Every morning between September 11th and 20th, 90 junior high school students from the municipality of Kristianstad went to the Cultural Center Barbacka to forget everything associated with homework, information overload and writing school assignments á la 4-A4-pages-12-points-Times-New-Roman-1,5-line space.
Wake-Up Call was there to do what we do best – to let the youths learn how to channel their energy into a space where ideas just start popping up in your head, and then you turn those ideas into real action – a real action that changes the world. But how does it work?
Every day began with theater – a quick show FROSSA with and by the Theater Barbara. What is FROSSA?, you may wonder. In FROSSA we meet three climate communicators. Their Power Point is loaded with pictures and statistics, but in front of the audience’s eyes the argumentation crackles and the characters drift apart from each other. FROSSA is about the climate threats but also about individuals’ double accounting – about gender, power and why the word “tipping point” is not to be mentioned in the debate.
After the humoristic but biting satirical reminder about why the work with sustainable development is so important, the ‘Redesign the World’workshop starts. It is easy to get a bit depressed when you think about the big challenges we are facing today. It is easy to believe that everything is hopeless, when it looks that our future is in the hands of a dishonest game of politicians. And that’s why Redesign the World is so phenomenal.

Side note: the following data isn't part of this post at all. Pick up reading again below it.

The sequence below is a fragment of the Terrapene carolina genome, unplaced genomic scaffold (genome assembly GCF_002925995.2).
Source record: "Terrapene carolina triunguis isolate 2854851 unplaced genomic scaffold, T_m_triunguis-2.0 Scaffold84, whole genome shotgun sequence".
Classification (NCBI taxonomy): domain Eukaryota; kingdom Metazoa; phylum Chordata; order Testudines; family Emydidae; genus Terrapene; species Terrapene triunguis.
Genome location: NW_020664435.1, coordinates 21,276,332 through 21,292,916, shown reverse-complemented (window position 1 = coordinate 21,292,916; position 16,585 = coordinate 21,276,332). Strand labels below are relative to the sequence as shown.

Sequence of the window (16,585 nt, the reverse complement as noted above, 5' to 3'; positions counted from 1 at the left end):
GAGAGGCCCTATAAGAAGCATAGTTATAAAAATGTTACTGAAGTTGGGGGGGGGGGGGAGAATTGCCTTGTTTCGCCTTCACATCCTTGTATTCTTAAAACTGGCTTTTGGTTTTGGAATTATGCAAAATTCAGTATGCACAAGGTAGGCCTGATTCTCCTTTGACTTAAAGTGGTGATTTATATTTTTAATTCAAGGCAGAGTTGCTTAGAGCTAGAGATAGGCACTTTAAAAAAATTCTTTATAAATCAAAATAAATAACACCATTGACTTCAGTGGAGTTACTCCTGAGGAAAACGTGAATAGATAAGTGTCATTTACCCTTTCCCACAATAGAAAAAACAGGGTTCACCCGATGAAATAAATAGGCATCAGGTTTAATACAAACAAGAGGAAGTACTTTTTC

In the course of the workshop we come across ideas for projects that will make our world better for everybody – led by our own interests. Jonna and her group like to sing and decide that they will arrange a green concert with Timbuktu. The proceedings from the concert will go to WWF’s tree planting project. David and Ahmed know everything about how to fix up bikes and start a bicycle-repair workshop outside the classroom for woodwork, so that more families can bike instead of driving. There is nothing that gets Anna going more than politics and debates, so she arranges ‘Picnic with Politicians’ for the public and politicians from the municipality in the local amusement park. Tobias wonders why his beef is from Brazil and his apples are from New Zeeland, when his school is surrounded by agricultural lands and farms, so he decides to get more local and vegetarian food for the school menu.
We take the students on a journey they’ve never done before, step by step. We start with their own ideas, zoom into the details and put up realistic goals. We write a plan and identify key partners. And the final? A marathon of pitches, based on reality, where the students get to present their ideas. It’s happening now! The atmosphere is kind a nervous, but this is for real. Make it or break it.
My name is Maja Cronert and I spent two awesome weeks at Barbacka with about 700 youths that I – together with my colleagues Erik Wallnér, Sissa Pagels and Sven Heijbel – hopefully sent back to their schools inspired and with more hope in general, as well as a new kind of self-confidence in particular! Anyone can make a difference. The world is not a ready-make cake and everything – everything! – that exists today began as a small idea that had grown in somebody’s head somewhere.